The early days of the I. L. Peretz Yiddish Writers’ Union were “not entirely a ‘bed of roses,’” as Hillel Rogoff, a Forverts editor and the union’s first president, told an interviewer from the magazine Labor Age in 1922. Still, while the union had had its fair share of disputes with newspaper management, by the time of that interview, seven years after its founding, the union claimed two hundred members, including the entire writing staffs of New York’s major Yiddish newspapers as well as writers in other U.S. cities. Among the benefits the union had secured for its workers, Rogoff boasted, were a six-hour workday and a minimum wage of $60 a week—“though the great majority receive much more than that.”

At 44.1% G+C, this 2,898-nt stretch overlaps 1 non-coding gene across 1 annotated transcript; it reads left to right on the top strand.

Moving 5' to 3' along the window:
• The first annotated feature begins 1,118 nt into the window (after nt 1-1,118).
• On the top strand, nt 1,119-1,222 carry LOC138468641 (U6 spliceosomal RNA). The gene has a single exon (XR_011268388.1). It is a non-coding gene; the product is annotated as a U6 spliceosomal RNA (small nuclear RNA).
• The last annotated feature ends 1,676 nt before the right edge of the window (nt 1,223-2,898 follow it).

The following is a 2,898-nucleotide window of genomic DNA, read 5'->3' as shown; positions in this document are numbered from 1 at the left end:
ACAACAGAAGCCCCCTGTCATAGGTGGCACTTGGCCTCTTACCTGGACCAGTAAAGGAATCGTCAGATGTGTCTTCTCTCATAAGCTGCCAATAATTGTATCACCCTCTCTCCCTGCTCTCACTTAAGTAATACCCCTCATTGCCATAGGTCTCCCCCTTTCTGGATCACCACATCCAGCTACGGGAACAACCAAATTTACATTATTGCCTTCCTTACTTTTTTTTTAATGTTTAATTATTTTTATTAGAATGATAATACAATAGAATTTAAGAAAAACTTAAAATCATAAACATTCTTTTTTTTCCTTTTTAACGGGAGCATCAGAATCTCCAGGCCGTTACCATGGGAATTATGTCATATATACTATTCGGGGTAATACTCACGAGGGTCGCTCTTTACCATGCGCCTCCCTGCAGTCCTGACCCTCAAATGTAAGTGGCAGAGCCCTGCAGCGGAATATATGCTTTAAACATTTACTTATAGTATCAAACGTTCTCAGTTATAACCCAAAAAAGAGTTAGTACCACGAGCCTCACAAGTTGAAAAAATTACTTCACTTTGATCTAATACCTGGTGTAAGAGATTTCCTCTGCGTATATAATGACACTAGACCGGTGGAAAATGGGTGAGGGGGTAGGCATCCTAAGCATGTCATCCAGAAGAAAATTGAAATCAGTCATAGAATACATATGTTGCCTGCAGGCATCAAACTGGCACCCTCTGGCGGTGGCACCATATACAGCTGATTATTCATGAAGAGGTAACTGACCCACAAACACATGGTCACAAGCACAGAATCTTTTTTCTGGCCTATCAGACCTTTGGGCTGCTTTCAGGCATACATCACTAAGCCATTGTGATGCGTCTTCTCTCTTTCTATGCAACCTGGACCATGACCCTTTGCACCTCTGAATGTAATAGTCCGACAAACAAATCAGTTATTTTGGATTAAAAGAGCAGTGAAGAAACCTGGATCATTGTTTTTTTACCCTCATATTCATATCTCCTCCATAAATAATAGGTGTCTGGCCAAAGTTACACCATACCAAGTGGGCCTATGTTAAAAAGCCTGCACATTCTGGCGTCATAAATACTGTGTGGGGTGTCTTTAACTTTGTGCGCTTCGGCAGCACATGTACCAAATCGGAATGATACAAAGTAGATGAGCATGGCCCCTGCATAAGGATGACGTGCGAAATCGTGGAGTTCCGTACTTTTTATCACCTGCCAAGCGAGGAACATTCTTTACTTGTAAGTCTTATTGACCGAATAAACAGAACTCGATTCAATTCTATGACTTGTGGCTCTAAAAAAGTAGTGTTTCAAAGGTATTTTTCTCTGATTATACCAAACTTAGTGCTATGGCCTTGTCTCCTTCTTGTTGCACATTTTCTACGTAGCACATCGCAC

But the organization’s mission went beyond collective bargaining. The union—named for one of the three great classical Yiddish writers—also organized lectures and other cultural events and supported an aid fund to “relieve the unfortunate Jewish literati in the countries devastated by war, invasion, and plague,” as Rogoff put it. While that aid work continued into the 1940s, in the years after the War the union’s membership declined steadily. Though it remained active into the 1980s, in its later years the union functioned mainly as a literary society.